|Governor Says Schools Will Remain Open|
|Staff Reports, |
02:19PM / Monday, January 03, 2022
SALEM, Mass. — Gov. Charlie Baker gave no indication that the schools will go remote this year despite the rising cases of COVID-19.
Speaking at Saltonstall School early Monday morning, the governor noted that his administration has "aggressively partnered" with schools across the state to ensure they could safely open in the new year.
"We said for quite awhile from the beginning of the school year, and in fact al the way back to last spring, that it was critically important for kids to be back in school for a number of reasons," he said during the livestream event, pointing to the potential affects of remote learning on social development, education and mental health. "The vast majority of the schools and districts in Massachusetts are opening today."
Both the Massachusetts Teachers Association and American Federation of Teachers had called for a delay in openings to give districts the opportunity for further testing of the novel coronavirus after the holiday break. The state has seen its positive numbers skyrocket because of the highly transmissible omicron variant.
Some schools did delay opening to set up testing centers for faculty and staff but the vast majority, including those in the Berkshires, opened on Monday.
"There was all kinds of talk last week about how schools wouldn't open in Massachusetts today. It did pretty much across the commonwealth. There are very small number of district that aren't in school," Baker said.
The state has said it will distribute another 200,000 rapid test kits — on top of more than 2 million provided to targeted areas before the holidays — specifically for schools. However, high demand has made these kits difficult to obtain.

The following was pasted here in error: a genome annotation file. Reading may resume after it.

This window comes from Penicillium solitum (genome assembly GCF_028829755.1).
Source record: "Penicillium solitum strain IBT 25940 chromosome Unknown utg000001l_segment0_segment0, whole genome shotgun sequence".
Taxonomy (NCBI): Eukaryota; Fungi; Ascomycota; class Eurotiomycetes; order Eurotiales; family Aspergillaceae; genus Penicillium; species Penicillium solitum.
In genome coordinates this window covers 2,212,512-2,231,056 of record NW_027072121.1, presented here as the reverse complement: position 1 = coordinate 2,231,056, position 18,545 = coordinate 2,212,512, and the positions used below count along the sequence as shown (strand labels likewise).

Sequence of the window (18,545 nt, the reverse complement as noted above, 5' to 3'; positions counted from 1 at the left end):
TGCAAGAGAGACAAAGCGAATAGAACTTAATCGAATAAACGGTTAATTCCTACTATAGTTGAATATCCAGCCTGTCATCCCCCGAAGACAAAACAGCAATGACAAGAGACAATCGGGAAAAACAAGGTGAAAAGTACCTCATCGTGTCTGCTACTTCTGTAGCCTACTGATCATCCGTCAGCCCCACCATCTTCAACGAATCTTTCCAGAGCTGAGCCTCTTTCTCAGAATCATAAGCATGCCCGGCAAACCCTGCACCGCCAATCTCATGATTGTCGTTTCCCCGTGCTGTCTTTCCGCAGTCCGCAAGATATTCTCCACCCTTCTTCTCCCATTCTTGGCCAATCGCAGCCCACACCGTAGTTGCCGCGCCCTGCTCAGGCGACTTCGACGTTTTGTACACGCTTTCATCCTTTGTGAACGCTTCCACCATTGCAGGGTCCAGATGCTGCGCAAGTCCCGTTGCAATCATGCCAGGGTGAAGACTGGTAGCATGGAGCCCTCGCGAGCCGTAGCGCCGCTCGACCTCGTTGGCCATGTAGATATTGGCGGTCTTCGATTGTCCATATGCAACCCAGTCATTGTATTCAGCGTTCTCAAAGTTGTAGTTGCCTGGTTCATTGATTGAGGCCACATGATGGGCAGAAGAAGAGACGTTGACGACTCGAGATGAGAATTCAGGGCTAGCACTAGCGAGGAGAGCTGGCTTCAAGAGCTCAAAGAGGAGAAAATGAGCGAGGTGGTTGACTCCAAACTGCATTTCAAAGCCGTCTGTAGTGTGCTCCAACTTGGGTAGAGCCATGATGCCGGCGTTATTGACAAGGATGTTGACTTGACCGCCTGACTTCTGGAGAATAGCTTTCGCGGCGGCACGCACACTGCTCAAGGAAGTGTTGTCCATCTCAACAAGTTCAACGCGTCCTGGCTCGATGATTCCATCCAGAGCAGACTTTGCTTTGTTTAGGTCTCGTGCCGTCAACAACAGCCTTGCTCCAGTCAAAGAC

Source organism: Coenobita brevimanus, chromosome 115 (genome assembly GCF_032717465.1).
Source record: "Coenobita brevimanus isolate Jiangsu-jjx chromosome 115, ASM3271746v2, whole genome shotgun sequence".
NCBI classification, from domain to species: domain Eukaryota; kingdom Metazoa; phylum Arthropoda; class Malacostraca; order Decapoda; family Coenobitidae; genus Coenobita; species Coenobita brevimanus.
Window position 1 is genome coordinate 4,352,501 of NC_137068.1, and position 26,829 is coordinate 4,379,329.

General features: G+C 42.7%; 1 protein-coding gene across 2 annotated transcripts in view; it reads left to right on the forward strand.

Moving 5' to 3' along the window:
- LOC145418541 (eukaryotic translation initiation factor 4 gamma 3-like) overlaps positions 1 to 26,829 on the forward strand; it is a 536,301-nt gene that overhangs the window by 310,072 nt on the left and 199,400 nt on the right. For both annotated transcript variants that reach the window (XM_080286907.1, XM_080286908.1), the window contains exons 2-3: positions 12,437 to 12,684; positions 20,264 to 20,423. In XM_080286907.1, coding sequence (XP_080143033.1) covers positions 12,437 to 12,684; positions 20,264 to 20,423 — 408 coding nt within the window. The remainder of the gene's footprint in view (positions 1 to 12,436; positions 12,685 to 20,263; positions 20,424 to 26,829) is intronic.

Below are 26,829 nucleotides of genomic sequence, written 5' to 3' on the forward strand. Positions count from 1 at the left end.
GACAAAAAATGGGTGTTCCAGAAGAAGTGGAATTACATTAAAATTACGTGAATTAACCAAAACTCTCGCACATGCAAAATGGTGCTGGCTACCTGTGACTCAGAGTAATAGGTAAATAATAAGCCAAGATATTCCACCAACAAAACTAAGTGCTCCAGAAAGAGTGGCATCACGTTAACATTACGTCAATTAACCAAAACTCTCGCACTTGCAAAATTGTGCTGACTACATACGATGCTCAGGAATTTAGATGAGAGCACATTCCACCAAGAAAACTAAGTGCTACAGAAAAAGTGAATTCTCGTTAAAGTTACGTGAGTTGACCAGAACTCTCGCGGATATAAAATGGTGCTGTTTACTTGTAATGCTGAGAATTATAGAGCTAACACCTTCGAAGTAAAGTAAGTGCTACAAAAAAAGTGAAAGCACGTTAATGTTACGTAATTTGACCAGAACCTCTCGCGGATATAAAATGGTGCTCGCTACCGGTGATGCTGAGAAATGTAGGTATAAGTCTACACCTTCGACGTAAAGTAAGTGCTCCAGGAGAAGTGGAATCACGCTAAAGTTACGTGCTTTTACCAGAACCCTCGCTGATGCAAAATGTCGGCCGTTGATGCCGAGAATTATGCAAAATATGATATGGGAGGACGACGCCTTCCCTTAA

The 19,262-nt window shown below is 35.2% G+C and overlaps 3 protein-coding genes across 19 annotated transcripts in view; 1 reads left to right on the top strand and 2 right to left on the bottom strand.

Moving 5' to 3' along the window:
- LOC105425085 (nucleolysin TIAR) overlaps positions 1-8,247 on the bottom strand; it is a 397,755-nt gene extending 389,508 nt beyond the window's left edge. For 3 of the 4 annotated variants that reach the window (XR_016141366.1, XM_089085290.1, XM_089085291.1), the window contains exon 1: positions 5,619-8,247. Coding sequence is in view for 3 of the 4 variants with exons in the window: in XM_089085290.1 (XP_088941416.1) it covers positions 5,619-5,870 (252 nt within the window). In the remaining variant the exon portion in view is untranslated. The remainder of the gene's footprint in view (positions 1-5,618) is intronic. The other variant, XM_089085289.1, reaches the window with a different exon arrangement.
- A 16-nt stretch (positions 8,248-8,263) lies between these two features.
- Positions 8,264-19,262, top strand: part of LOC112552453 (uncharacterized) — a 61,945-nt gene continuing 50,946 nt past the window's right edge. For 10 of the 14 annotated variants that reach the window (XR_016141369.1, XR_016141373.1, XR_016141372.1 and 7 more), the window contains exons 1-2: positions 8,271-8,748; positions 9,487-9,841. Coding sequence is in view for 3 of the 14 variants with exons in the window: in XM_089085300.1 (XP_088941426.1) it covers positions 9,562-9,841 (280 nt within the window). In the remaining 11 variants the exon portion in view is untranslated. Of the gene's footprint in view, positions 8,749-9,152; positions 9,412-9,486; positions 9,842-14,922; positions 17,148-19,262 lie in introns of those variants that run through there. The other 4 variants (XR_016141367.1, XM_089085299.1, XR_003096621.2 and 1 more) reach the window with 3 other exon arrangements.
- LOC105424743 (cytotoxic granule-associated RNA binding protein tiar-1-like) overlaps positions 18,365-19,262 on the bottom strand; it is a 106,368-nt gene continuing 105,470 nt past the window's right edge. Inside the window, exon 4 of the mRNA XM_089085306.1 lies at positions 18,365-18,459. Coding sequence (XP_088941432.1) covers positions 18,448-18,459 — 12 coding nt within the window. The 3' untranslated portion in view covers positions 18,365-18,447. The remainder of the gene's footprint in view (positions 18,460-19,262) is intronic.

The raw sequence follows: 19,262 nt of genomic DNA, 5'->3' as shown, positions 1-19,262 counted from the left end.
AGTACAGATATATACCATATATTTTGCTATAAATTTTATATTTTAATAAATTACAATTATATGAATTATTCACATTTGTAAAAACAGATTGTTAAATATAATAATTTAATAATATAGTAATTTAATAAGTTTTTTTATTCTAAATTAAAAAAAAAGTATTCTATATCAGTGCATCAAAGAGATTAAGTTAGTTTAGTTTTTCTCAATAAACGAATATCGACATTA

In Salem, Superintendent Brian Hendrickson said the schools had been provided with test kits, that testing was done over the weekend and that staff had been fitted with new masks that morning.
"While there will be curveballs to navigate over the next few days, we feel its important for kids to be in school," he said.
It was a message that Mayor Kim Driscoll, standing with the governor, reiterated: "the most important thing we want to stress to our students and our families is the need for our students to be in person."
In North Adams, Superintendent Barbara Malkas acknowledged last week that there ha been a daily and steady increase in the number of positive cases in the school district. That included five positive results at the high school and Brayton and Greylock elementaries.
Like many districts, North Adams has been participating in the pool testing program and, according to Malkas, staff were issued self-administered tests before the start of school.
"In addition, we will continue to implement our mitigation strategies for masking, personal hygiene, classroom disinfection, weekly COVID surveillance testing, and supporting vaccination and booster shots," she wrote in a missive to parents. "Please consider double masking for your child(ren) for the first week back to school when infection rates are expected to increase."
Baker said some 2,200 schools were participating in some way with the state's testing system and that more than 450,000 school days had been saved through the work of school and public health officials.
"I do believe that the people of Massachusetts will pull hard once again to make sure that kids are in school and have that in-school experience which is so important to their development both economically and socially," he said.
But the governor added that keeping kids in the classroom will be the priority.
"The rules here are pretty simple: we count in-person school as school," said the governor. "If a school district is not open at some point over the course of a year, they can use snow days until they run out of snow days.
"But they do need to provide their kids with 180 days of in-person education this year and we'll do everything we can to help them deliver on that."